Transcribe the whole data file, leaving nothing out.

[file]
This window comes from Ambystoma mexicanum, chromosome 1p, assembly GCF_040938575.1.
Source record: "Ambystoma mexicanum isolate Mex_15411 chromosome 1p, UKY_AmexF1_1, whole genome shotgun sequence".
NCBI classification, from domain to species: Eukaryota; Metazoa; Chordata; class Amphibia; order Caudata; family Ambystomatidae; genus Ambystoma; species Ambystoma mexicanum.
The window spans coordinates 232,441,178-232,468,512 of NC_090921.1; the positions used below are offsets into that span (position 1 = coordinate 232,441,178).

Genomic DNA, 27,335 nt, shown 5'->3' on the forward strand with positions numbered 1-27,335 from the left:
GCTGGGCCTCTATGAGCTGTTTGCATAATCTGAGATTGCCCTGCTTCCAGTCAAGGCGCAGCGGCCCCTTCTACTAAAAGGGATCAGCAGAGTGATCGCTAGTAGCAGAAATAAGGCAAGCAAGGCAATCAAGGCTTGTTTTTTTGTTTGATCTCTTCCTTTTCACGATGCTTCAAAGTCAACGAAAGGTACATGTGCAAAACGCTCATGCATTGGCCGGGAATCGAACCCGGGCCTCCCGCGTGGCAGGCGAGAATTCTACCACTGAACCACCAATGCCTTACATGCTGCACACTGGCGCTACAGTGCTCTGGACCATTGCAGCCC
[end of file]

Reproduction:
This window comes from Ambystoma mexicanum, chromosome 1p, assembly GCF_040938575.1.
Source record: "Ambystoma mexicanum isolate Mex_15411 chromosome 1p, UKY_AmexF1_1, whole genome shotgun sequence".
NCBI classification, from domain to species: Eukaryota; Metazoa; Chordata; class Amphibia; order Caudata; family Ambystomatidae; genus Ambystoma; species Ambystoma mexicanum.
The window spans coordinates 232,441,178-232,468,512 of NC_090921.1; the positions used below are offsets into that span (position 1 = coordinate 232,441,178).

Genomic DNA, 27,335 nt, shown 5'->3' on the forward strand with positions numbered 1-27,335 from the left:
GCTGGGCCTCTATGAGCTGTTTGCATAATCTGAGATTGCCCTGCTTCCAGTCAAGGCGCAGCGGCCCCTTCTACTAAAAGGGATCAGCAGAGTGATCGCTAGTAGCAGAAATAAGGCAAGCAAGGCAATCAAGGCTTGTTTTTTTGTTTGATCTCTTCCTTTTCACGATGCTTCAAAGTCAACGAAAGGTACATGTGCAAAACGCTCATGCATTGGCCGGGAATCGAACCCGGGCCTCCCGCGTGGCAGGCGAGAATTCTACCACTGAACCACCAATGCCTTACATGCTGCACACTGGCGCTACAGTGCTCTGGACCATTGCAGCCC